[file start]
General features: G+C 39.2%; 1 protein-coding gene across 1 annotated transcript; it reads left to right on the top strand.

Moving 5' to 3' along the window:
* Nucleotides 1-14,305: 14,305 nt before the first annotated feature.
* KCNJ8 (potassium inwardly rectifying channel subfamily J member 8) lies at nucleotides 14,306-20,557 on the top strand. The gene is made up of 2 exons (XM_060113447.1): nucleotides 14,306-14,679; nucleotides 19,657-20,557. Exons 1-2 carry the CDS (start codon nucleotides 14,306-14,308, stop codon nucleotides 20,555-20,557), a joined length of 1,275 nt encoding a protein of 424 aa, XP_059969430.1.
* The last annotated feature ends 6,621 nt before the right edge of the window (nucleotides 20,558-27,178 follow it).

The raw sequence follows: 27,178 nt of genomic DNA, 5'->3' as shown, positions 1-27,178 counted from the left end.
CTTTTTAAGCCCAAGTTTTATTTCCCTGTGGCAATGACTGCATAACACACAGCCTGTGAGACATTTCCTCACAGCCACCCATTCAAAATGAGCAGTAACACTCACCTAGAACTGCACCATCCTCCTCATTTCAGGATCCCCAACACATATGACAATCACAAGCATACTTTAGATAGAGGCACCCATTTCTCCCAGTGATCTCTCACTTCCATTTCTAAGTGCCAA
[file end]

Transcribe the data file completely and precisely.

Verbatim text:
General features: G+C 39.2%; 1 protein-coding gene across 1 annotated transcript; it reads left to right on the top strand.

Moving 5' to 3' along the window:
* Nucleotides 1-14,305: 14,305 nt before the first annotated feature.
* KCNJ8 (potassium inwardly rectifying channel subfamily J member 8) lies at nucleotides 14,306-20,557 on the top strand. The gene is made up of 2 exons (XM_060113447.1): nucleotides 14,306-14,679; nucleotides 19,657-20,557. Exons 1-2 carry the CDS (start codon nucleotides 14,306-14,308, stop codon nucleotides 20,555-20,557), a joined length of 1,275 nt encoding a protein of 424 aa, XP_059969430.1.
* The last annotated feature ends 6,621 nt before the right edge of the window (nucleotides 20,558-27,178 follow it).

The raw sequence follows: 27,178 nt of genomic DNA, 5'->3' as shown, positions 1-27,178 counted from the left end.
CTTTTTAAGCCCAAGTTTTATTTCCCTGTGGCAATGACTGCATAACACACAGCCTGTGAGACATTTCCTCACAGCCACCCATTCAAAATGAGCAGTAACACTCACCTAGAACTGCACCATCCTCCTCATTTCAGGATCCCCAACACATATGACAATCACAAGCATACTTTAGATAGAGGCACCCATTTCTCCCAGTGATCTCTCACTTCCATTTCTAAGTGCCAA